But, thousands more goes unreported, he said, with several hospitals in the district jointly reported 6,000 underage mothers giving birth to children in the same period.

According to Das, secretary of non-profit Ujjiban Society in Dakshin Dinajpur, local marriage registrars prepare duplicate birth certificates certifying minors as adults, making it impossible to prove cases of child marriage.

Hindu community members taking part in Child Marriage Free India campaign at a temple in Paschim Medinipur in West Bengal. Photo: Shakti Vahini

Such cases of fake birth certificates facilitating child marriages have been reported in other parts of India including Madhya Pradesh, Maharashtra and Telangana.

In Dakshin Dinajpur – a district on the Indo-Bangladesh border, most child marriage cases end in human trafficking through the underage girl’s husband or his friends, who lure young girls with work opportunities in far away cities.

“But legally, these cases are barely reported, and therefore tracing back these girls becomes impossible,” Das said.

Das said data is missing because most cases are registered as kidnapping and abduction and slavery, and not trafficking, but child rights activists have rescued many underage child marriage victims, who have been trafficked.

A paper titled, Child Marriage Trafficking in India: Victims of Sexual and Gender-Based Violence, stated child marriages in India are linked with poverty, low educational attainment and trafficking.

A 2023 study by non-profit Vipla Foundation, in collaboration with a Mumbai court, found that 76 per cent of 163 victims rescued from commercial sexual exploitation between 2019 and 2022, got married after dropping out of school at a young age, indicating an increased vulnerability to trafficking.

According to the International Labour Organization, 30 per cent of those impacted by human trafficking globally, are in a forced marriage.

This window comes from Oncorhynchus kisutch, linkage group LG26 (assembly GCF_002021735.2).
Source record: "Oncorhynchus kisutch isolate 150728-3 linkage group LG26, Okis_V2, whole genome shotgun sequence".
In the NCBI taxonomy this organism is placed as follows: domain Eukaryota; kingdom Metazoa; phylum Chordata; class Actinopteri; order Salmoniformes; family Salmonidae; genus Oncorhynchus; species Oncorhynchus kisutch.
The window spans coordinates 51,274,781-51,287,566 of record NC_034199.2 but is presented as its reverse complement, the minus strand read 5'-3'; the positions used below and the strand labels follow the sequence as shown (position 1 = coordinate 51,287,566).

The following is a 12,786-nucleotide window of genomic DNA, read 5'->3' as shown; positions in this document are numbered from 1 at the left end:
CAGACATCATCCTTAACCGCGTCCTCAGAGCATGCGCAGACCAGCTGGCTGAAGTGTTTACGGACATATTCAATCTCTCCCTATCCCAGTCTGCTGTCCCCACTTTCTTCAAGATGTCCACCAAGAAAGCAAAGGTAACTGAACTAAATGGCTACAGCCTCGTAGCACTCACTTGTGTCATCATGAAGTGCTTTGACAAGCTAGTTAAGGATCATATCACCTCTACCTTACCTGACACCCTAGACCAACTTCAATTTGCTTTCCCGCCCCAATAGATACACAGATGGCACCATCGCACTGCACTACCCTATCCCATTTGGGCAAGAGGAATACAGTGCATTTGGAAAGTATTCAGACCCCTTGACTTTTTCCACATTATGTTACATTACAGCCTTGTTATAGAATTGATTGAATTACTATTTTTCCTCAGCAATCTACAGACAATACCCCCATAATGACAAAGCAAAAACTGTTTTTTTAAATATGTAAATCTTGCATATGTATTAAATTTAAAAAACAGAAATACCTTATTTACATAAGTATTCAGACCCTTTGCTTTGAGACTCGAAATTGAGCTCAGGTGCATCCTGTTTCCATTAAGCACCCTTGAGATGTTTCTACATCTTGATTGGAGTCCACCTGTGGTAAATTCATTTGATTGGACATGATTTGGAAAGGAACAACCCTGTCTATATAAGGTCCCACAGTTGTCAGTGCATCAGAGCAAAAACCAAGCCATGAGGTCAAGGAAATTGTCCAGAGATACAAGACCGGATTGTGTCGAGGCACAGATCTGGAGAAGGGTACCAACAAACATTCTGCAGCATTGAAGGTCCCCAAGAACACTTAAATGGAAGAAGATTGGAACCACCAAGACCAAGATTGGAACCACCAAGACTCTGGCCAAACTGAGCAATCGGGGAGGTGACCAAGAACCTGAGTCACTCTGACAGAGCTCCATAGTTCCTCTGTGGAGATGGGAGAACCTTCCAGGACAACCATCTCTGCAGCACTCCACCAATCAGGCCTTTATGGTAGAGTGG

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“Almost every victim of trafficking is a victim of child marriage,” said Murshidabad-based child rights activist Soma Bhowmick.

Adding that adolescent boys leave school in Murshidabad to work as child labourers, while girls drop out to get married, either under coercion or by choice, Bhowmick said. When the husbands of these girls leave for cities in search of work, they make friends with other unknown males over social media, who often hand them over to traffickers in exchange for money.

The high number of child marriages in West Bengal, also leads to another problem – teen pregnancies.

A 2023 government survey found that one in six pregnant women in West Bengal is a teenager. Adolescent pregnancy in the state is 16 per cent, opposed to seven per cent nationally.

But Bhowmick said that auxiliary nurses, midwives, and accredited social health activists, who treat pregnant teen mothers, do not report the cases to police fearing harassment, by officers during questioning over facilitating the childbirth by underage mothers.

But we don’t want to give up, we want to save all girls from underage marriage

Rupsha Sarka, activist against child marriage

“There is a need to break this culture of silence,” Bhowmick added.

Some steps are taken by adolescents themselves to curb child marriages.

In Murshidabad, around 17 girls between the ages of 11 to 17 formed a club last year, to discourage families from allowing their underage daughters to get married. But the job isn’t easy.

“Sometimes, locals threaten us that we could be trafficked or sent into prostitution if we confront influential people, and therefore we should keep ourselves away from anti-child marriage campaign,” said 17-year-old club member Rupsha Sarkar*.

“But we don’t want to give up, we want to save all girls from underage marriage.”

*names changed